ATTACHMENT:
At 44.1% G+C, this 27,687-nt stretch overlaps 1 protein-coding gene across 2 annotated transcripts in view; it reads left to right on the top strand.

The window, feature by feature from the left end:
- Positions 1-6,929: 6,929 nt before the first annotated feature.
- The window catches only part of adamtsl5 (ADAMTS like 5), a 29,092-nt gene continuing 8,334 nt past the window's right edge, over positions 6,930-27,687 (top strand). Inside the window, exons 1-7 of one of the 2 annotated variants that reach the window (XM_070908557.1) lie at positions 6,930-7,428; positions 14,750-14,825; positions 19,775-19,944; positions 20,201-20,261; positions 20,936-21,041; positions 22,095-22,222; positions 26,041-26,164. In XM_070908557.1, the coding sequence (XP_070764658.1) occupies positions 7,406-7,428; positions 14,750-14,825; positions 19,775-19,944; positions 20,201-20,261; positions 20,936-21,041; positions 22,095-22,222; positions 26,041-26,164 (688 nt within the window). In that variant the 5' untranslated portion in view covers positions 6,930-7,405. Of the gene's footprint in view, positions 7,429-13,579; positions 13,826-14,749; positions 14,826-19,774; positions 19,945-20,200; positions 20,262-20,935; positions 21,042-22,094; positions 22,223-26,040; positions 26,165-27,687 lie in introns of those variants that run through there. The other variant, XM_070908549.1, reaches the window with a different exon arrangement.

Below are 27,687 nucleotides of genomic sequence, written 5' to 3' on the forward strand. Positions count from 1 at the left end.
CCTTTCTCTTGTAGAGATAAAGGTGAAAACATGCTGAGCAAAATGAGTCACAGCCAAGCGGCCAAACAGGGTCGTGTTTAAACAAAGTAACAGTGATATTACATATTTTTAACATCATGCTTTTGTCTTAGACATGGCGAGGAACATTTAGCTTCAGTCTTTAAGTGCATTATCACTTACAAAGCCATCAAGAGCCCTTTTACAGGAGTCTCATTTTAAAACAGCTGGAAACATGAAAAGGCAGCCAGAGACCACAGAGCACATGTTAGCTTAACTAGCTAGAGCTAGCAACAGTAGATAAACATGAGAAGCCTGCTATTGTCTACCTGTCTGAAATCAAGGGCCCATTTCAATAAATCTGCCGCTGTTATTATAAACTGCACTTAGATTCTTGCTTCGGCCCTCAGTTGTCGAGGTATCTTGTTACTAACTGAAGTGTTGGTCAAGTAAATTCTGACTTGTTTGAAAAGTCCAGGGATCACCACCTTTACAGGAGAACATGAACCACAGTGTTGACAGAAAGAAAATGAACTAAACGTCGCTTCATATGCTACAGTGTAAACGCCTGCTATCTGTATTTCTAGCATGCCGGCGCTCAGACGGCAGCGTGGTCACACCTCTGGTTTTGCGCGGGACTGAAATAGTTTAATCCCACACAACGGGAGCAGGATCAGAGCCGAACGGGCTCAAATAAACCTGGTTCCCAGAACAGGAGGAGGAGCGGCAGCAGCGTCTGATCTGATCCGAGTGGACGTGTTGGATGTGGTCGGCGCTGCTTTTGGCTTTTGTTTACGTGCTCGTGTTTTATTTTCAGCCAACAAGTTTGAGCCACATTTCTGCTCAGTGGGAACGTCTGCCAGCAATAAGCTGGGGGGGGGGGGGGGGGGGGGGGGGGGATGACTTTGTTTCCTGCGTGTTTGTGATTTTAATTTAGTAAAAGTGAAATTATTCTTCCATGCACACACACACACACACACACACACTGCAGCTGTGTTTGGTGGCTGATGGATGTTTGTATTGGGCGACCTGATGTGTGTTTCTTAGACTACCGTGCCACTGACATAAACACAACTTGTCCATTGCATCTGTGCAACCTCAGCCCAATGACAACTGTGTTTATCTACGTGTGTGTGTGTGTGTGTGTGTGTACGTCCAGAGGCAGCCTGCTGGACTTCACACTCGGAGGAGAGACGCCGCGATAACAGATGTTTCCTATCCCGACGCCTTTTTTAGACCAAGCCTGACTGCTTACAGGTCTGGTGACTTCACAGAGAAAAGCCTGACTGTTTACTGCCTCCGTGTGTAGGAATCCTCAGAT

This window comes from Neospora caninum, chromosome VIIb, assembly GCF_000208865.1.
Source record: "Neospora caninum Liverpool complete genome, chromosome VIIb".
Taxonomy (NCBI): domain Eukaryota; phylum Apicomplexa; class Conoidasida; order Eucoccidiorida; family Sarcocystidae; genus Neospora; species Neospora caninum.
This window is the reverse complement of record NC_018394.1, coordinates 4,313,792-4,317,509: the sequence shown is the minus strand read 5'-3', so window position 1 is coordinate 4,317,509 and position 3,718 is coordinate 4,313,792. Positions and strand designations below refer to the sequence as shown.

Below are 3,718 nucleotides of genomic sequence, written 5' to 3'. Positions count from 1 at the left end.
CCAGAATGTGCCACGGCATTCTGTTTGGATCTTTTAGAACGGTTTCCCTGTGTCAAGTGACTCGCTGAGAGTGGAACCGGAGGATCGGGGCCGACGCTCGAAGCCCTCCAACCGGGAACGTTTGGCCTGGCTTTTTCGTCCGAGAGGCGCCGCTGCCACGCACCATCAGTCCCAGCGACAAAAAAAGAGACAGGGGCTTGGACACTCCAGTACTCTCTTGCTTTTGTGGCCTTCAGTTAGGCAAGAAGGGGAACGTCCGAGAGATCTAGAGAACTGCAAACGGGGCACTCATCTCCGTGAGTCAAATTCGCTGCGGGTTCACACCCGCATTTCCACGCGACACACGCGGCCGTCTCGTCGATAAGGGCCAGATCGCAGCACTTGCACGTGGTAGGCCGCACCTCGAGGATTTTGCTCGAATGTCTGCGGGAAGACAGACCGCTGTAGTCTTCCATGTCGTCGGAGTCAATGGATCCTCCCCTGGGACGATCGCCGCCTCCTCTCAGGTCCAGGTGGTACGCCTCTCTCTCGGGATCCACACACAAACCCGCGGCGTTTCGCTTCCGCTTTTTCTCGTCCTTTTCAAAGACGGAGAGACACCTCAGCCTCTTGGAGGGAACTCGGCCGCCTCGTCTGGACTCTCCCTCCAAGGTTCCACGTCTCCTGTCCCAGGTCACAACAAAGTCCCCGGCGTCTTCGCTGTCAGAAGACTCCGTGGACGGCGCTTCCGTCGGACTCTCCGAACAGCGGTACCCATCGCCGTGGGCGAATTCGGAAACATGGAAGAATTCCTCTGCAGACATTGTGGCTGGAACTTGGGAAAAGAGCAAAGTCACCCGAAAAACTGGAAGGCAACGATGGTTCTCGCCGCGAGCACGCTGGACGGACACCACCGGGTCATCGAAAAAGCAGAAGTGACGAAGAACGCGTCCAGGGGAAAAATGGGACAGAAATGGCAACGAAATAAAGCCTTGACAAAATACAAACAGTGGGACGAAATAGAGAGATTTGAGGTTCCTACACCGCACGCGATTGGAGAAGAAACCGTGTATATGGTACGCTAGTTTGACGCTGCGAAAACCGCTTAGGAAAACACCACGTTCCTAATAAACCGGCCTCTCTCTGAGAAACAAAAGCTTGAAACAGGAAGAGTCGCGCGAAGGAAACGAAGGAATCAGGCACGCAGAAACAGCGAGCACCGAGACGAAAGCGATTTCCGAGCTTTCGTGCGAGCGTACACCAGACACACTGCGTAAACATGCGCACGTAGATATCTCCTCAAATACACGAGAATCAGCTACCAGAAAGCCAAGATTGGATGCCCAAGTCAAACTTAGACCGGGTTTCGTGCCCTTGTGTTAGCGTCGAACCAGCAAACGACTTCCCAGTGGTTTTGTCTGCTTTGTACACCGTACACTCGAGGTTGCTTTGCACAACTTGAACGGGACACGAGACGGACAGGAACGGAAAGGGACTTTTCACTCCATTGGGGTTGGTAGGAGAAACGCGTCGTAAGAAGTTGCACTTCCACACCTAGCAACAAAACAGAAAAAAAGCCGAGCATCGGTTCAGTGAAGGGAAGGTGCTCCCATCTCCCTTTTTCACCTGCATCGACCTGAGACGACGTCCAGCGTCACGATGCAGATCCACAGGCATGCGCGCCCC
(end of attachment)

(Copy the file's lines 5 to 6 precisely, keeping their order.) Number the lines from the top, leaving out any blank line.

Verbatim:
Below are 27,687 nucleotides of genomic sequence, written 5' to 3' on the forward strand. Positions count from 1 at the left end.
CCTTTCTCTTGTAGAGATAAAGGTGAAAACATGCTGAGCAAAATGAGTCACAGCCAAGCGGCCAAACAGGGTCGTGTTTAAACAAAGTAACAGTGATATTACATATTTTTAACATCATGCTTTTGTCTTAGACATGGCGAGGAACATTTAGCTTCAGTCTTTAAGTGCATTATCACTTACAAAGCCATCAAGAGCCCTTTTACAGGAGTCTCATTTTAAAACAGCTGGAAACATGAAAAGGCAGCCAGAGACCACAGAGCACATGTTAGCTTAACTAGCTAGAGCTAGCAACAGTAGATAAACATGAGAAGCCTGCTATTGTCTACCTGTCTGAAATCAAGGGCCCATTTCAATAAATCTGCCGCTGTTATTATAAACTGCACTTAGATTCTTGCTTCGGCCCTCAGTTGTCGAGGTATCTTGTTACTAACTGAAGTGTTGGTCAAGTAAATTCTGACTTGTTTGAAAAGTCCAGGGATCACCACCTTTACAGGAGAACATGAACCACAGTGTTGACAGAAAGAAAATGAACTAAACGTCGCTTCATATGCTACAGTGTAAACGCCTGCTATCTGTATTTCTAGCATGCCGGCGCTCAGACGGCAGCGTGGTCACACCTCTGGTTTTGCGCGGGACTGAAATAGTTTAATCCCACACAACGGGAGCAGGATCAGAGCCGAACGGGCTCAAATAAACCTGGTTCCCAGAACAGGAGGAGGAGCGGCAGCAGCGTCTGATCTGATCCGAGTGGACGTGTTGGATGTGGTCGGCGCTGCTTTTGGCTTTTGTTTACGTGCTCGTGTTTTATTTTCAGCCAACAAGTTTGAGCCACATTTCTGCTCAGTGGGAACGTCTGCCAGCAATAAGCTGGGGGGGGGGGGGGGGGGGGGGGGGGGATGACTTTGTTTCCTGCGTGTTTGTGATTTTAATTTAGTAAAAGTGAAATTATTCTTCCATGCACACACACACACACACACACACACTGCAGCTGTGTTTGGTGGCTGATGGATGTTTGTATTGGGCGACCTGATGTGTGTTTCTTAGACTACCGTGCCACTGACATAAACACAACTTGTCCATTGCATCTGTGCAACCTCAGCCCAATGACAACTGTGTTTATCTACGTGTGTGTGTGTGTGTGTGTGTGTACGTCCAGAGGCAGCCTGCTGGACTTCACACTCGGAGGAGAGACGCCGCGATAACAGATGTTTCCTATCCCGACGCCTTTTTTAGACCAAGCCTGACTGCTTACAGGTCTGGTGACTTCACAGAGAAAAGCCTGACTGTTTACTGCCTCCGTGTGTAGGAATCCTCAGAT